As Clifford A. Wright, the author of the wonderful book A Mediterranean Feast, writes:
The daily consumption of fresh meat began to decline by 1550 as the population was now fully recovered from the Black Death of two centuries before, and, as a result, more land was devoted to the more labor-intensive agriculture rather than stock rearing. As fresh meat consumption declined, the salting of meat grew to supply the men of many ships and to form a part of the meager diet of the poor.
Salt meat often took the form of sausages, and the sausage peddler in Italian towns was a familiar character. A document from the Spanish Vice-regent in Palermo on January 30, 1415 shows that lamb, pork, or sausages were bought thirteen days out of the month and macaroni only once a month. The sausages were usually purchased from street vendors and eaten for dinner.
The historic Mediterranean struggle against hunger resulted in a vast repertoire of fresh, dried, and salted sausages and cured meats. Although the origin of sausages is to be found in the classical period, if not earlier, it was during the Middle Ages that sausage-making abounded.
And so the world’s fascination and love affair with the mighty sausage began! As a loyal Scordo.com reader you’ve no doubt read about our love affair with cured sausage or salumi, but we’re equally enamored with fresh sausage. While seasoned pork or lamb sausage grilled outdoors can be considered one of the wonders of the world, the now ubiquitous sausage and peppers recipe can be equally satisfying if prepared well and with high quality ingredients.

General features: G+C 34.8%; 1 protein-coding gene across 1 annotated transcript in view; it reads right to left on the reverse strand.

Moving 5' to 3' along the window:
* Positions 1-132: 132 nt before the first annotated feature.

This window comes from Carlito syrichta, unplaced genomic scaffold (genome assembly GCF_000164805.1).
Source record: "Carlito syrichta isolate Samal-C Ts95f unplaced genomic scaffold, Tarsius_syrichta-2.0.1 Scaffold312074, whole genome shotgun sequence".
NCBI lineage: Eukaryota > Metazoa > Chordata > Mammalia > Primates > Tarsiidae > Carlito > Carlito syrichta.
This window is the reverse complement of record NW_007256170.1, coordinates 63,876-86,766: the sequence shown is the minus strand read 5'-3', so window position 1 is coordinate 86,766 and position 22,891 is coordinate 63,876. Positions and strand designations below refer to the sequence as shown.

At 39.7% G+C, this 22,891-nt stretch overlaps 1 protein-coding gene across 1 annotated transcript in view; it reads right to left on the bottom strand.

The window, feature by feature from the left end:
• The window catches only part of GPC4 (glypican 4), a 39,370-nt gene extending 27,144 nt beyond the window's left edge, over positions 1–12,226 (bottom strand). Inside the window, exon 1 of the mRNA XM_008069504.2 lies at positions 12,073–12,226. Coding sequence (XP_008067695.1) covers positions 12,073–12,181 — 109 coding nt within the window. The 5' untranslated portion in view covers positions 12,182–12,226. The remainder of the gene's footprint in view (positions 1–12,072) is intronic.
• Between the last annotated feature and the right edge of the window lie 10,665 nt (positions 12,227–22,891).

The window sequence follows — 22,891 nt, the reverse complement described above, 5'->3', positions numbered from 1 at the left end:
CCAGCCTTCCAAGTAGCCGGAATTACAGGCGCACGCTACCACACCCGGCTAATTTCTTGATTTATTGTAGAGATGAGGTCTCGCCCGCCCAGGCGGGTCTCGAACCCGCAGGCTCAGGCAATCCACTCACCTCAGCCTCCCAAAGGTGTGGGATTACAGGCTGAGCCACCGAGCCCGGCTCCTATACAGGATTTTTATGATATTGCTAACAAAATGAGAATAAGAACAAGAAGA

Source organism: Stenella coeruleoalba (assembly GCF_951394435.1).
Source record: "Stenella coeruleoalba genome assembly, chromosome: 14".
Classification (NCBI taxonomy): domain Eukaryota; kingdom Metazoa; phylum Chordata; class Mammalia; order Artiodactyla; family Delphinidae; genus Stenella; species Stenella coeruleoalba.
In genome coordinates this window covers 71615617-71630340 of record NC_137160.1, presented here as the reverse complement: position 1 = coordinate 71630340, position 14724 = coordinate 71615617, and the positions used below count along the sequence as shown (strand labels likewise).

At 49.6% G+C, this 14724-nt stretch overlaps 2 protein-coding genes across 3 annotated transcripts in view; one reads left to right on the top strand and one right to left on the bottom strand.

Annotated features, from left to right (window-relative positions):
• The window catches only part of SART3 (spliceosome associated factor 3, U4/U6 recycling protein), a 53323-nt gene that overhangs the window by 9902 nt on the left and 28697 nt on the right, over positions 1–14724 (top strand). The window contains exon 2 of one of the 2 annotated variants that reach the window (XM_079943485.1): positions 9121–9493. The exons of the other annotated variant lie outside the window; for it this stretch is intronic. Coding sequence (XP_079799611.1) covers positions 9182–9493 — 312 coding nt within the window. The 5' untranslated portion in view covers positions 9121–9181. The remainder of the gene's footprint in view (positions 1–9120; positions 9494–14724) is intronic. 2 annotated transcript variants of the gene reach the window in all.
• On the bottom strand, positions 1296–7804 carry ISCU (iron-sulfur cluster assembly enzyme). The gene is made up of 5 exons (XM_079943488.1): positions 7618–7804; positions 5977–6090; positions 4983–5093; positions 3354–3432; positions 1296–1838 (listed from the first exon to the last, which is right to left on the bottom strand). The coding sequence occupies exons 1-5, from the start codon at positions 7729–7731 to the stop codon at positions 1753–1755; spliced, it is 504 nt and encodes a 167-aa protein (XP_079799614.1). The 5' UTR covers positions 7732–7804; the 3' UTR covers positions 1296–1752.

- 1-2 pounds of pork sausage, sliced into 2-3 inch pieces (purchase “Italian sausage” packaged in a “wheel”; as the thickness is ideal). Note on buying sausage: buy the best you can afford and from a market or butcher that makes his or her own sausage.
- 1 bunch of parsley
- 1 potato, sliced in quarter inch pieces
- 3-4 yellow and red bell peppers, cut into half-inch strips
- 1 red onion, cut in quarter-inch slices
- ½ cup of San Marzano tomatoes, roughly pulverized with your hand
- 4-5 cloves of garlic
- Extra virgin olive oil
- Kosher salt and freshly ground black pepper
- Dried red pepper flakes
- ¼ cup of white wine
- We cook our sausage, peppers, and onions dish in the oven so the cooking process is fairly straightforward.
- Begin by adding the cut sausage and diced peppers and onions to a large, and flat, oven proof glass casserole. Season the items with Kosher salt and freshly ground black peppers. Drizzle the your layer of sausage, peppers, and onions with high quality extra virgin olive oil and mix well.
- Next, add your diced garlic, ½ cup of chopped parsley, tomatoes, and 1 tablespoon of dry red chili pepper flakes.
- Mix well and add the white wine. Place the casserole, uncovered, in a 375 degree Fahrenheit oven for 30-40 minutes (stirring the mixture every 15 minutes or so) or until the sausage is golden brown and the vegetable have caramelized and cook down a bit.